Since its inception in the 1940s, Ericson said Ann Arbor Township has had a combination fire department using a mix of full-time employees and volunteers (now paid on-call). He said it's been difficult to keep an adequate supply of on-call firefighters trained to do the job, and many of the good ones end up leaving for full-time jobs at other departments.

"People just don't have the community commitment they used to have," he said. "People these days just don't really want to do things for free anymore. And it used to be a more relaxed environment, whereas the requirements today for on-call firefighters are much stricter than they used to be."

Ryan J. Stanton covers government and politics for Reach him at or 734-623-2529. You also can follow him on Twitter or subscribe to's email newsletters.


Cendra Lynn

Sun, Dec 9, 2012 : 5:35 a.m.

Thanks to John Hieftje and his Ilk we lost the best Police Chief ever, Dan Oates. Thanks to them we have had to see police and firefighters put themselves at greater risk than is ethical to ask. Thanks to them not only have we had loss of life, we've had greater loss of property. There are not enough people and equipment to put fires out while they are still small enough for the structure to be saved. The size of a fire doubles every minute. The math is the same as the apocryphal horseshoe nails - 2,4,8,16,32,64,128,256 - put this into cubic feet of fire in your house. Why John Hieftje is opposed to public safety is beyond me. Without that, nothing else in our city matters.

Blue Eyes

Fri, Dec 7, 2012 : 7:55 p.m.

It's certainly obvious the proposal came from the City. Sounds like the Township stations would be closed and Township residents would have to wait longer for arrivals from City stations. Ever try to get through the US 23/Plymouth Rd interchange at rush hour? Use the Township stations to serve the Township residents and let the City go fly their kites somewhere else. This is a BAD idea for the Township!!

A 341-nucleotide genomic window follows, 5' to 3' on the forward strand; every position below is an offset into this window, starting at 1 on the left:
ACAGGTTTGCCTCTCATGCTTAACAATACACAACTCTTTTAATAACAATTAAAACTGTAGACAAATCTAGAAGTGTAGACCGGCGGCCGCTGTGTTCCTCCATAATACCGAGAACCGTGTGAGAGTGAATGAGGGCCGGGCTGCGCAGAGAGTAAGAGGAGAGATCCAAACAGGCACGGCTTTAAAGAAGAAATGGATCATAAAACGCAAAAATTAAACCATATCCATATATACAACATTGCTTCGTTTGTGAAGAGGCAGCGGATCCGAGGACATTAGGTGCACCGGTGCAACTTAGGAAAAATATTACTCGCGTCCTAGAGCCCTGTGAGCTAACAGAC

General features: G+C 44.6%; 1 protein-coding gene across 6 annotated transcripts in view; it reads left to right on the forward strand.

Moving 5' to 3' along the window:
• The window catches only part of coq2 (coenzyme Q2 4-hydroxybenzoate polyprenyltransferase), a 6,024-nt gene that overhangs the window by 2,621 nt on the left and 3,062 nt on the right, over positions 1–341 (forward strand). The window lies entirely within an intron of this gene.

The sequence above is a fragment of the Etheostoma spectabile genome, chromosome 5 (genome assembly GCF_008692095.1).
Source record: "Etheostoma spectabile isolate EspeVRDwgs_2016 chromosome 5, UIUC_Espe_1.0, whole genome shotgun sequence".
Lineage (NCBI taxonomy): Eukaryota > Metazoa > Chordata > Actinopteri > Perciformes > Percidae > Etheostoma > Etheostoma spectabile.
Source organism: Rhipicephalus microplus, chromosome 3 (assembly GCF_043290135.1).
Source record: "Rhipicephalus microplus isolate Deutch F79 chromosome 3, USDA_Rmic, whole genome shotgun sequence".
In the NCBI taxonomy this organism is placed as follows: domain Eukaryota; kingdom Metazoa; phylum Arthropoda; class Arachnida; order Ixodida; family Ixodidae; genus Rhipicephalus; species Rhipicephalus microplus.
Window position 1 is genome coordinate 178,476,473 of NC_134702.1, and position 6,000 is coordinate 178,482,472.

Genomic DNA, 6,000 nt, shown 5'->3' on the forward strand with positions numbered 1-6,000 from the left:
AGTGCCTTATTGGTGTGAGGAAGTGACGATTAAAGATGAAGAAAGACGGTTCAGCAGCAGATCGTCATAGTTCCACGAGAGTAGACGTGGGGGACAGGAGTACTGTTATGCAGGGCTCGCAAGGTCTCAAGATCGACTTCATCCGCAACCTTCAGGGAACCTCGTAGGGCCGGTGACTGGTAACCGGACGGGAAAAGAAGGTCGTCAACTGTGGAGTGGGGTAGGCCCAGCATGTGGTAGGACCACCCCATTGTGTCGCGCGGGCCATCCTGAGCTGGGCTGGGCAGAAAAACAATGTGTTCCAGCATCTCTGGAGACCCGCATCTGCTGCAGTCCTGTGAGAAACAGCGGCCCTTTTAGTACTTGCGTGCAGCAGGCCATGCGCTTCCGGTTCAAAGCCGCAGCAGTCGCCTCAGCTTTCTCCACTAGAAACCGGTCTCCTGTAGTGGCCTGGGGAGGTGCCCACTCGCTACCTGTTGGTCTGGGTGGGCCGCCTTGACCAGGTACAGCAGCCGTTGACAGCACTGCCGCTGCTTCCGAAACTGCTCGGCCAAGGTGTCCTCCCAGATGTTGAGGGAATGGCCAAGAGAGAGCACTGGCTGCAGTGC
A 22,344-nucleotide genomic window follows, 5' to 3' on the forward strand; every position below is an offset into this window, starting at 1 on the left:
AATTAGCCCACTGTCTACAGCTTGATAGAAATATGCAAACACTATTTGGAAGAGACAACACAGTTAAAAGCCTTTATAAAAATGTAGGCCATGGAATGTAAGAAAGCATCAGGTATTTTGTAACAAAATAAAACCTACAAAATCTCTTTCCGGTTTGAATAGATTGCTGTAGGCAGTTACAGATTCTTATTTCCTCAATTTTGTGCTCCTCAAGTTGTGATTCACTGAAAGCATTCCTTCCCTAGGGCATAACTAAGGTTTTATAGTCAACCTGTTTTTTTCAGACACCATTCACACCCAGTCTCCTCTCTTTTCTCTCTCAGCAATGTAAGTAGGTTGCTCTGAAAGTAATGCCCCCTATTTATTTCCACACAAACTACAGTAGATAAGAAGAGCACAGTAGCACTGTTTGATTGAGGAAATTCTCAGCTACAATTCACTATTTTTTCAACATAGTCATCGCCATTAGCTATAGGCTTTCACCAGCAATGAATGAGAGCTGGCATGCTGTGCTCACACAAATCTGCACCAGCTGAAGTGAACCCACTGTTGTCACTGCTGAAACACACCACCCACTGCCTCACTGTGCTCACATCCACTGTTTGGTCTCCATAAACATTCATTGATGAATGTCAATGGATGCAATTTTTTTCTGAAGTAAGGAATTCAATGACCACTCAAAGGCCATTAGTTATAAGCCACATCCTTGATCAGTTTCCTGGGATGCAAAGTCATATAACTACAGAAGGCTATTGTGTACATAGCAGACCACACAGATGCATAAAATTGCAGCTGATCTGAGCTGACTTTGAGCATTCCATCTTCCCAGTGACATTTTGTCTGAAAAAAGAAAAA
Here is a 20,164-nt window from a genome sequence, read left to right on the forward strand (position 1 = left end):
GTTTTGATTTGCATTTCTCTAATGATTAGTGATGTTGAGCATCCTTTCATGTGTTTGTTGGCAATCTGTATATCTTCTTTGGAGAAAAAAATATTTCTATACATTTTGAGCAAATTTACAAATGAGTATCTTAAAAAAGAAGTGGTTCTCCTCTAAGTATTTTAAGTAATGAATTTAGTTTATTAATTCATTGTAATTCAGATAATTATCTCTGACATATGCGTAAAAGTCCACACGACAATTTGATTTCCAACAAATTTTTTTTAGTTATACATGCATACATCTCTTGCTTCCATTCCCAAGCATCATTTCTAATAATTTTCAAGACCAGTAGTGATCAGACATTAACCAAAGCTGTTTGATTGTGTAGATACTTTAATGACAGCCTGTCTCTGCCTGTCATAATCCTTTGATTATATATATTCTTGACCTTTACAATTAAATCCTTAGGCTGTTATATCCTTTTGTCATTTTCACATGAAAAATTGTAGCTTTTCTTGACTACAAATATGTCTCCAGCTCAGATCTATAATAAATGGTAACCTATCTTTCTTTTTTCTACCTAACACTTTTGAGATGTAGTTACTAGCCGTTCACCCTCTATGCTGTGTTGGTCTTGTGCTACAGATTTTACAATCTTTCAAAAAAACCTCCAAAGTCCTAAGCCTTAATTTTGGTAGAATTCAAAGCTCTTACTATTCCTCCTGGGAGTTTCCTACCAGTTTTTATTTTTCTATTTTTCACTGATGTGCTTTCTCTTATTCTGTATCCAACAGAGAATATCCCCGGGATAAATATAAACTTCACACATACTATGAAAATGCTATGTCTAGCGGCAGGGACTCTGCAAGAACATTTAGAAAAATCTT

Frustrated in A2

Fri, Dec 7, 2012 : 6:58 a.m.

How does this benefit me as a city tax payer???

Real Life

Fri, Dec 7, 2012 : 4:20 a.m.

I'm surprised to learn they aren't merged already. While the township has some contiguous territory, much of the population is in "islands" within the Ann Arbor city limits. Must Township fire trucks have to travel through the city to reach these islands in an emergency? While the township has avoided the silly money wasting policies of the city, and has kept taxes low, what is the current policy regarding public safety for these entities? (Not that they are separate, but what if lives are in danger in property bounded by the city, e.g.?)

Dan Cain

Thu, Dec 6, 2012 : 11:43 p.m.

First I would like to commend the elected officials in both of these communities for proposing and considering such an idea. Regionalization of fire services is occurring all around the country and the state of Michigan. Local examples include Westland and Wayne, Garden City and Dearborn Heights, as well as Delta Township, East Lansing, and Lansing just to name a few. As Director of the Washtenaw County Technical rescue Team and former member of the Washtenaw County Hazardous Materials Team I can speak first hand of the dollar savings and operational efficiencies that regionalization offers. First and foremost regionalization can offer an excellent level of service to the citizens. It can also do so while reducing administrative expenses. Fire prevention and education efforts can also be expanded by sharing resources, as many departments don't have enough staff to dedicate to these divisions. The ability to gain both Federal and State grants can be another benefit that comes from these types of agreements. Presently there are many Fire Chiefs that are close to their retirement or that are at the tail end of their careers. That makes this an even better time to look closely at the potential regionalization opportunities in Washtenaw County. There are several different models for fire protection, and regionalization is certainly one that can offer an excellent level of service for the people in our communities. I encourage the governmental leaders to work with their employees to explore the potential gains in both service and savings that can be realized through a regionalized fire service. If done properly, it can be a win-win-win situation for all parties; governments, employees, and the citizens.


Thu, Dec 6, 2012 : 6:13 p.m.

Ann Arbor Township's millage rate is significantly lower than in the city. I'm sure hoping that the millage rate in the township would increase if the city's services are shared.


Thu, Dec 6, 2012 : 3:25 p.m.